Howard Thurman (1899 – 1981) has been heralded for his pioneer work in race relations and his role as a spiritual advisor to Dr. Martin Luther King, Jr. Full of energy and enthusiasm for life, he wore many hats. As a prolific writer, he wrote sermons, poems, meditations, and a watershed work Jesus and the Disinherited. As a professor of theology, he taught at such renowned institutions as Howard University and Boston University. And as a Baptist minister, he was the pastor of the Fellowship Church for All People, the nation's first interracial, intercultural church community. Later, he was the first black Dean of Marsh Chapel at Boston University.
Thurman was born and raised in Daytona, Florida. He was raised by his grandmother, who had been a slave. In 1925, he became an ordained Baptist minister. His first pastorate, at Mount Zion Baptist Church in Oberlin, Ohio, was followed by a joint appointment as professor of religion and director of religious life at Morehouse and Spelman colleges in Atlanta, Georgia.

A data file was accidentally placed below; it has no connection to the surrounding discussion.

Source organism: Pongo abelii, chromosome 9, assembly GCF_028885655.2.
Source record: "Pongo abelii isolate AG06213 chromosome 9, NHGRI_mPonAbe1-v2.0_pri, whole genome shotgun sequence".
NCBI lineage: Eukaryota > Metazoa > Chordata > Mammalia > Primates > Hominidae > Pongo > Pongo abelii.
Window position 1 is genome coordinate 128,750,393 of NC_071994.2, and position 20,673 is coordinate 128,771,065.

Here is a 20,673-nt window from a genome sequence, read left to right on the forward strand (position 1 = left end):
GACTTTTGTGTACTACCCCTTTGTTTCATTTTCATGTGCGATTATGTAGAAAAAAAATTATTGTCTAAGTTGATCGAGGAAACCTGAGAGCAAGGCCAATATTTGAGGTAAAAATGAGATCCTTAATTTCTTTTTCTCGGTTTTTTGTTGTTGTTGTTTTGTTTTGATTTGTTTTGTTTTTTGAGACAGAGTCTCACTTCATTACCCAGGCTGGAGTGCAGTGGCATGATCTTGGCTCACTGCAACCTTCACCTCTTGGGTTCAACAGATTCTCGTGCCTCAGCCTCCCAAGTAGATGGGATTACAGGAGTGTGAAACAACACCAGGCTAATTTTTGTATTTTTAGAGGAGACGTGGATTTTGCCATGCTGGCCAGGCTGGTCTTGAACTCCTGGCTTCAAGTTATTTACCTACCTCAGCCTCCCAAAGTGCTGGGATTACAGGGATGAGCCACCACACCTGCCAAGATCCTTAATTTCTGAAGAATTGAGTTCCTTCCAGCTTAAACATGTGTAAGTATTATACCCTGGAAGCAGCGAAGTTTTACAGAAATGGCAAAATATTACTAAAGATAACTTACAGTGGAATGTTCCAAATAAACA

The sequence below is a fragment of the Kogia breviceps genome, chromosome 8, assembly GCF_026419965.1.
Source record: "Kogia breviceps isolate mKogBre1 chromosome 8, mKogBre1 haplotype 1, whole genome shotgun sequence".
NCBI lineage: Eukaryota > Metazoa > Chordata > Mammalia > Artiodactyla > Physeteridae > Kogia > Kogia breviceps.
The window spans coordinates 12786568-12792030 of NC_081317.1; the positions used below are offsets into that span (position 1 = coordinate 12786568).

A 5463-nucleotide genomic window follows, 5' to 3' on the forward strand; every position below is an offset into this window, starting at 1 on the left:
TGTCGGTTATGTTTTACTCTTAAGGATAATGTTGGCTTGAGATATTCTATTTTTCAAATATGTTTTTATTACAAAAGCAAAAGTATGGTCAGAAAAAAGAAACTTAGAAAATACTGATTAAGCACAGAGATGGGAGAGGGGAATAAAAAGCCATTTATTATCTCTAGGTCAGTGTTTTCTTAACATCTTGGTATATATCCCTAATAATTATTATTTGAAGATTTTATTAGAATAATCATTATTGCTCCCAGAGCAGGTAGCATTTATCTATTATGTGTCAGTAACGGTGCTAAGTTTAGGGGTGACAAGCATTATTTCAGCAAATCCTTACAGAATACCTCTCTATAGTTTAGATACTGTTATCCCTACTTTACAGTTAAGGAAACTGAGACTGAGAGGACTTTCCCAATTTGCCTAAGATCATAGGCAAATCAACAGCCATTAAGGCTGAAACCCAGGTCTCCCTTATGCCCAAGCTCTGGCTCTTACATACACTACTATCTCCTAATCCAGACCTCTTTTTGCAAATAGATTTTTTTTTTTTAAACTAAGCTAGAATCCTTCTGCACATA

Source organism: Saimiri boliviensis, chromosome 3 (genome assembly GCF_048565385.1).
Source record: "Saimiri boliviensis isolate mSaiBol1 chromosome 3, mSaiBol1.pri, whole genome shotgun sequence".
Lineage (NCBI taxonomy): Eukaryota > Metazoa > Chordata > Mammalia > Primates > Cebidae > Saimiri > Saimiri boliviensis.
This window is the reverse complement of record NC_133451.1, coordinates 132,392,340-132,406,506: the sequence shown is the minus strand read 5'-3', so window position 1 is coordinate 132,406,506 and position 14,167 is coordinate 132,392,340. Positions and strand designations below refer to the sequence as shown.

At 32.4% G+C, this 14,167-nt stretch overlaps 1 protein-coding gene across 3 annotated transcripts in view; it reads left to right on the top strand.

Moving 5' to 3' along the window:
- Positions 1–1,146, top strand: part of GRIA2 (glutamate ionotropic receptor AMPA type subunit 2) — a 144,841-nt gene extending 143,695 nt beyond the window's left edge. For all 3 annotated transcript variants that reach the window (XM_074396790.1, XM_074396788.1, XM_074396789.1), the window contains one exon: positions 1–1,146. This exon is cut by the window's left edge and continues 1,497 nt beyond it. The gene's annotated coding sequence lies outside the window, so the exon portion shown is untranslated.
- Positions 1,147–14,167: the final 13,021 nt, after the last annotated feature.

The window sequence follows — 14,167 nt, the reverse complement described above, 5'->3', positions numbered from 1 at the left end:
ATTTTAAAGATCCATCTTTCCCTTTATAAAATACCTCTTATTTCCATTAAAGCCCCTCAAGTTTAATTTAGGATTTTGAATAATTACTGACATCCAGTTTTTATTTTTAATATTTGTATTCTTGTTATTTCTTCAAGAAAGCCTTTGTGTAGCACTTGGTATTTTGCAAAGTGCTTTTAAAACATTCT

In the 1930s, he traveled to India where he became the first black American to meet Mohandas Gandhi, who taught him the strategy of nonviolent resistance. Back in the States, he joined the faculty of Howard University's School of Religion as professor of Christian Theology. His work overseeing matters related to the chapel and religious programs later led to his being appointed dean of the university's Rankin Chapel.
Thurman advised Dr. King and members of the Civil Rights movement to integrate contemplative spiritual practices into their nonviolent demonstrations and peace activities. Maya Angelou has written, "I have read Howard Thurman and been informed, influenced, and girded by his courage, intelligence, and abiding love."
- Affirmation of the interplay between Christian mysticism and social change.
- Advocacy for reconciliation.
- Enthusiasm for life as a spiritual adventure.